The Politically Incorrect Guide to Western Civilization
Anthony Esolen (Regnary, 2007)
340 p. First reading.
Normally I would not bother with a book that flaunts its “politically incorrect” credentials. It is almost certainly going to generate more heat than light. My native reluctance was overcome in this case because of the author. Anthony Esolen is a translator, essayist, and author whom I admire. He is robustly politically incorrect, to be sure, but in a thoughtful and eloquent way, and I thought the book would be worthwhile.
By and large, I was right. There are a few cases in which he goes a little too far out of his way to get in a “zinger”, and the tone does occasionally tip over into stridency, but those are exceptions. Essentially the book is an accessible but intelligent survey of Western culture, from the Greeks through to the present, in which Esolen systematically challenges received wisdom.
He admires the achievements of the Greeks and the Romans and acknowledges our debt to them. In some circles that is already politically incorrect, especially when accompanied (as here) by the claim that Greek and Roman culture was, in various ways, superior to that found among other peoples. Going a step further, both in historical chronology and in political incorrectness, he then argues that our debt to the Jewish people and to Jesus is at least as great as that owed to Greco-Roman civilization. This is a truth which a great many people today would rather forget. His discussion of the medieval era is perhaps a little rosier than is strictly warranted, but this is a justifiable strategy given the absurd views most people have about the period. He challenges the common view of the Renaissance as a triumph of reason over superstition, and argues that the Enlightenment laid the groundwork for the tyrannies and violence of the last 150 years. Both the nineteenth and the twentieth centuries he sees as periods of decline and decadence, characterized especially by debasement in politics, the arts, and education. By our own day, the West has become alienated from itself, embarrassed of its origins and its history, and is consequently dying — in some quarters, literally so. There is no joy in Esolen’s prognosis: he loves Western culture and would see it restored if possible, but he believes that this cannot happen unless we return to our roots.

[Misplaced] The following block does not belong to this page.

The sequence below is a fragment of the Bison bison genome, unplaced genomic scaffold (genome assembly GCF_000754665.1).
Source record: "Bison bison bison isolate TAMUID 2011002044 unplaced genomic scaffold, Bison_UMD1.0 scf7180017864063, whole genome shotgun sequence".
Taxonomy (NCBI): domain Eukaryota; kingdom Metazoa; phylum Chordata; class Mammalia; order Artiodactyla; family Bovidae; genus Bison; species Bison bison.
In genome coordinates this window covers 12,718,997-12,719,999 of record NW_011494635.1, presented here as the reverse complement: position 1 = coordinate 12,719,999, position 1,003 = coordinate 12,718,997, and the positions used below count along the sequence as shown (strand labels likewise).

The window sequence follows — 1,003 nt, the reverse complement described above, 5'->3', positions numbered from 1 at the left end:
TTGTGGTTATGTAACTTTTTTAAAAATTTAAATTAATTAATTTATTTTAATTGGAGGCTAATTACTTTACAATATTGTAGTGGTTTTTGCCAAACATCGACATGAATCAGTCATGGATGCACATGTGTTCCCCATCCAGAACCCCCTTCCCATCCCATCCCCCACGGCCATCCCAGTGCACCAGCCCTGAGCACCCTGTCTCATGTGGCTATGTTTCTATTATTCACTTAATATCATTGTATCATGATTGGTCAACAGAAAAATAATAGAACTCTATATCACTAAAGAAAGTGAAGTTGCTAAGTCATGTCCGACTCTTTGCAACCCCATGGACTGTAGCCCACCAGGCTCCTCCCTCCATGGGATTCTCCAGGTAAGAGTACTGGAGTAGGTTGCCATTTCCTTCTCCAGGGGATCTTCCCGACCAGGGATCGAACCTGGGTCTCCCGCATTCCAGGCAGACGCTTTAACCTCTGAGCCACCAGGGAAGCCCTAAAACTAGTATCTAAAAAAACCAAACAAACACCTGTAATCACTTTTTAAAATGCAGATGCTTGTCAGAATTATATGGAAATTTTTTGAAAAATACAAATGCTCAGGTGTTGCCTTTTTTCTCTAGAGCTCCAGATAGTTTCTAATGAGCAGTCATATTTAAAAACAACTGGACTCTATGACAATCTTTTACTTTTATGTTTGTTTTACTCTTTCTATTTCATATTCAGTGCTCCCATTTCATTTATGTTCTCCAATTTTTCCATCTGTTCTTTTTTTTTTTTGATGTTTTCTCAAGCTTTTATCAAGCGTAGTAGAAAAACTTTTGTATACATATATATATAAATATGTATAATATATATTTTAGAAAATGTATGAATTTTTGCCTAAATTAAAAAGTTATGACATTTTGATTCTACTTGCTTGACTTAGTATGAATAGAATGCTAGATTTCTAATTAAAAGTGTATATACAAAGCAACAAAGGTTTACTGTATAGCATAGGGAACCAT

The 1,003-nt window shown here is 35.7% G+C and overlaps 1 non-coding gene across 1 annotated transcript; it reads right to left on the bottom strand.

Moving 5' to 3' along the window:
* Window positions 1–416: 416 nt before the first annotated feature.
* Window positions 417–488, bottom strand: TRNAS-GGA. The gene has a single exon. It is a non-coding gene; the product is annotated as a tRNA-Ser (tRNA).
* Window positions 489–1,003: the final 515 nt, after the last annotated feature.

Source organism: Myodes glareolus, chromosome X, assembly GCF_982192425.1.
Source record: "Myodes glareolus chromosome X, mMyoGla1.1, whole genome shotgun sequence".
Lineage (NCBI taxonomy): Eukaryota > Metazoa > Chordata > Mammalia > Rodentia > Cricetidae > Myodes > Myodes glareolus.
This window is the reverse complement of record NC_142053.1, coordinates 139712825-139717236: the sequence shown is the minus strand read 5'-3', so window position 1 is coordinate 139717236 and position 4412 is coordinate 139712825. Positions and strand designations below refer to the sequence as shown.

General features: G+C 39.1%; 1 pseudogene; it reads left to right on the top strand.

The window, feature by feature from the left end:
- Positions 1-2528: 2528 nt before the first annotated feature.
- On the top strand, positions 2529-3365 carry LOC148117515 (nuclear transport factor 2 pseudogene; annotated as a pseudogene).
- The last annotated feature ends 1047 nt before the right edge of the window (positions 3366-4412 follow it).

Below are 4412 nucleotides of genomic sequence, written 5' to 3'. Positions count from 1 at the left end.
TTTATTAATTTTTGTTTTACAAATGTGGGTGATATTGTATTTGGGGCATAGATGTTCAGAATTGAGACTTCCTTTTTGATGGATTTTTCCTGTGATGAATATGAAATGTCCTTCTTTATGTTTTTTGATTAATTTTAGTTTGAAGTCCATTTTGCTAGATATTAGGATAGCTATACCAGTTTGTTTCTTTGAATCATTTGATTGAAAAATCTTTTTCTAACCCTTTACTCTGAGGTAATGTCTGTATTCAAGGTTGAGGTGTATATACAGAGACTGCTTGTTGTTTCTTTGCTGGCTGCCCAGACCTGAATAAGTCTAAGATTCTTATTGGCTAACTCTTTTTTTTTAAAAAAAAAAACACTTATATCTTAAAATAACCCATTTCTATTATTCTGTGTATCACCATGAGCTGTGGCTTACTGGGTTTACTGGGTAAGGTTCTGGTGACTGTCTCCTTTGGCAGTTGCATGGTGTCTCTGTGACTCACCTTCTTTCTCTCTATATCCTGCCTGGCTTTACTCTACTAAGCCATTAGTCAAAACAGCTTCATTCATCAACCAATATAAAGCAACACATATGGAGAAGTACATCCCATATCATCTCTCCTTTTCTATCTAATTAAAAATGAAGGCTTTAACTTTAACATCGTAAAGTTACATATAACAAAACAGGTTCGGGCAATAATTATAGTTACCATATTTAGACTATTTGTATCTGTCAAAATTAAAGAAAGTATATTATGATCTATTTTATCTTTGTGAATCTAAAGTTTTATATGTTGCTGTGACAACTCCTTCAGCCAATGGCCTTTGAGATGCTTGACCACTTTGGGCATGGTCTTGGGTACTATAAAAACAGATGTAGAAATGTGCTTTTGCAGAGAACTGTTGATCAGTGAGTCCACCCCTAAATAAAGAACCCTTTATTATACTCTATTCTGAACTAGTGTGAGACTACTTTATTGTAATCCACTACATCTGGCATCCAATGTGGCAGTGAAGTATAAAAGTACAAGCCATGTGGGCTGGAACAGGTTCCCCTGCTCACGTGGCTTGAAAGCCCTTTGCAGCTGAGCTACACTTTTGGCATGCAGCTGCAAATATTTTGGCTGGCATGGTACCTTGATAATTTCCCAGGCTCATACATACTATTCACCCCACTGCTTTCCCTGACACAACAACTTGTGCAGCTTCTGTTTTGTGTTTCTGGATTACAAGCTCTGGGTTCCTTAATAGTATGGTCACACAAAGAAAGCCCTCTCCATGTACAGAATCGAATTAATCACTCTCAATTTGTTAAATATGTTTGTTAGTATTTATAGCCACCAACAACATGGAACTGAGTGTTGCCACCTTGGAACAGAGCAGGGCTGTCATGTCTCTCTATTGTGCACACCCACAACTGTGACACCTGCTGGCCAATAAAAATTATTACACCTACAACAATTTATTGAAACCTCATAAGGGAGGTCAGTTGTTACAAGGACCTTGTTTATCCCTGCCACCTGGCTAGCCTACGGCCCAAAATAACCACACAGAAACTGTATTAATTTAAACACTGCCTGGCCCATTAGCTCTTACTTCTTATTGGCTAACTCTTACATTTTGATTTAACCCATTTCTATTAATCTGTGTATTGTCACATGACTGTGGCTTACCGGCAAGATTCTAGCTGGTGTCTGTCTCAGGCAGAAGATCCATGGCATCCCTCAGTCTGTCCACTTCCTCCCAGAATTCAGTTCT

As in any good story, there are villains and heroes. Among the villains are Hobbes, Rousseau, Marx, and Dewey; the heroes include Plato, Aquinas, Pascal, Johnson, Shakespeare, Browning, Dostoyevsky. Esolen praises those who have honoured tradition, taught the importance of virtue, conscience, and community, defended human dignity, respected the natural law, and sought to preserve an expansive liberty for a man to shoulder his own responsibilities and to order his life, in concert with those of his neighbours, as he thinks best. Consequently, he opposes those who seek to sever us from our traditions, who regard human beings as mere animals, who despise religion, who regard our nature as malleable and our customs as prejudices, who deny the moral law, and who would cede their rightful liberties and responsibilities to the state in exchange for security and creature comforts. Clearly, there is a certain kind of reader who will find this very unpalatable.
For me the best part of the book was the early chapter on Israel. It follows chapters on Greece and on Rome, and as much as I enjoy reading about Aristotle and the Stoics and Roman civic virtue, there is something missing. When we turn to the Jews, we find a world of fresh wind and fire: “And I will make of thee a great nation, and I will bless thee, and make thy name great; and thou shalt be a blessing,” said God to Abraham; “Be of good cheer: I have overcome the world,” said Jesus. Socrates, for all his merits, never said anything like that. Esolen does a superb job is showing how the faith of Israel brought a new thing into history, one that affected a deep change in our understanding of the human person, of the nature of political power and of nature, and of the possibilities of human life. More than that — and here we reach a fevered pitch of political incorrectness — Esolen believes that this inheritance is the most important element of Western culture, and that only if we cease our rebellion against it will we restore our health.
I share Esolen’s love for Western civilization, and I have dedicated many hours of study to the hope that, in some real if modest way, this great inheritance will find in me a receptive heart and mind able to pass it forward to the next generation as a living thing. I am startled to realize that, if Esolen’s thesis is correct, this love and this commitment make me politically incorrect. Well, don’t tell anyone.